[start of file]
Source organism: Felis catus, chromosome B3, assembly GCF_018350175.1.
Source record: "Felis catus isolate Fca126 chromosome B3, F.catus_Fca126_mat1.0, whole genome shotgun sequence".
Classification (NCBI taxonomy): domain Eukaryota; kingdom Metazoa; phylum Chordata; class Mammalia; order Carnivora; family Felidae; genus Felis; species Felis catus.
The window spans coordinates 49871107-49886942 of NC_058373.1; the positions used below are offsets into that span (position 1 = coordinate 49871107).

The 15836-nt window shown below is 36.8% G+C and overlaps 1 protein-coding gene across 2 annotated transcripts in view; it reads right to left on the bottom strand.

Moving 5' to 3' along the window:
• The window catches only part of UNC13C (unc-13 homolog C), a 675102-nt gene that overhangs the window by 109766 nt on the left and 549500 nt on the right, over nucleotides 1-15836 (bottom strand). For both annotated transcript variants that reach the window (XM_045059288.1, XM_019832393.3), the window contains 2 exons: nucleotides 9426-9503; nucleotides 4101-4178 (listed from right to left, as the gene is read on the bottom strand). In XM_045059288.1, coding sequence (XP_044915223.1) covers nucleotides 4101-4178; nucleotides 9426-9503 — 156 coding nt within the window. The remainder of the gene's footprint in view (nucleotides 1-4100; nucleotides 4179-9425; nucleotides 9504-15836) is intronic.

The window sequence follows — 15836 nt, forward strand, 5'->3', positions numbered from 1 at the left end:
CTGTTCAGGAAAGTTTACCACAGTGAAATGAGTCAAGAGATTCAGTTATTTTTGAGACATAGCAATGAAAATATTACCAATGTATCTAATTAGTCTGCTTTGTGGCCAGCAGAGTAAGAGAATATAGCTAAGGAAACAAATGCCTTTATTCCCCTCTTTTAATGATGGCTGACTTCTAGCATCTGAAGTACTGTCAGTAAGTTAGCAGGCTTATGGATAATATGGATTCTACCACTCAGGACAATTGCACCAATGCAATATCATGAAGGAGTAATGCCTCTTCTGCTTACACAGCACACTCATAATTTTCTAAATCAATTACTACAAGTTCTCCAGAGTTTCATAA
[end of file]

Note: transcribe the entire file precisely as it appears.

Source organism: Felis catus, chromosome B3, assembly GCF_018350175.1.
Source record: "Felis catus isolate Fca126 chromosome B3, F.catus_Fca126_mat1.0, whole genome shotgun sequence".
Classification (NCBI taxonomy): domain Eukaryota; kingdom Metazoa; phylum Chordata; class Mammalia; order Carnivora; family Felidae; genus Felis; species Felis catus.
The window spans coordinates 49871107-49886942 of NC_058373.1; the positions used below are offsets into that span (position 1 = coordinate 49871107).

The 15836-nt window shown below is 36.8% G+C and overlaps 1 protein-coding gene across 2 annotated transcripts in view; it reads right to left on the bottom strand.

Moving 5' to 3' along the window:
• The window catches only part of UNC13C (unc-13 homolog C), a 675102-nt gene that overhangs the window by 109766 nt on the left and 549500 nt on the right, over nucleotides 1-15836 (bottom strand). For both annotated transcript variants that reach the window (XM_045059288.1, XM_019832393.3), the window contains 2 exons: nucleotides 9426-9503; nucleotides 4101-4178 (listed from right to left, as the gene is read on the bottom strand). In XM_045059288.1, coding sequence (XP_044915223.1) covers nucleotides 4101-4178; nucleotides 9426-9503 — 156 coding nt within the window. The remainder of the gene's footprint in view (nucleotides 1-4100; nucleotides 4179-9425; nucleotides 9504-15836) is intronic.

The window sequence follows — 15836 nt, forward strand, 5'->3', positions numbered from 1 at the left end:
CTGTTCAGGAAAGTTTACCACAGTGAAATGAGTCAAGAGATTCAGTTATTTTTGAGACATAGCAATGAAAATATTACCAATGTATCTAATTAGTCTGCTTTGTGGCCAGCAGAGTAAGAGAATATAGCTAAGGAAACAAATGCCTTTATTCCCCTCTTTTAATGATGGCTGACTTCTAGCATCTGAAGTACTGTCAGTAAGTTAGCAGGCTTATGGATAATATGGATTCTACCACTCAGGACAATTGCACCAATGCAATATCATGAAGGAGTAATGCCTCTTCTGCTTACACAGCACACTCATAATTTTCTAAATCAATTACTACAAGTTCTCCAGAGTTTCATAA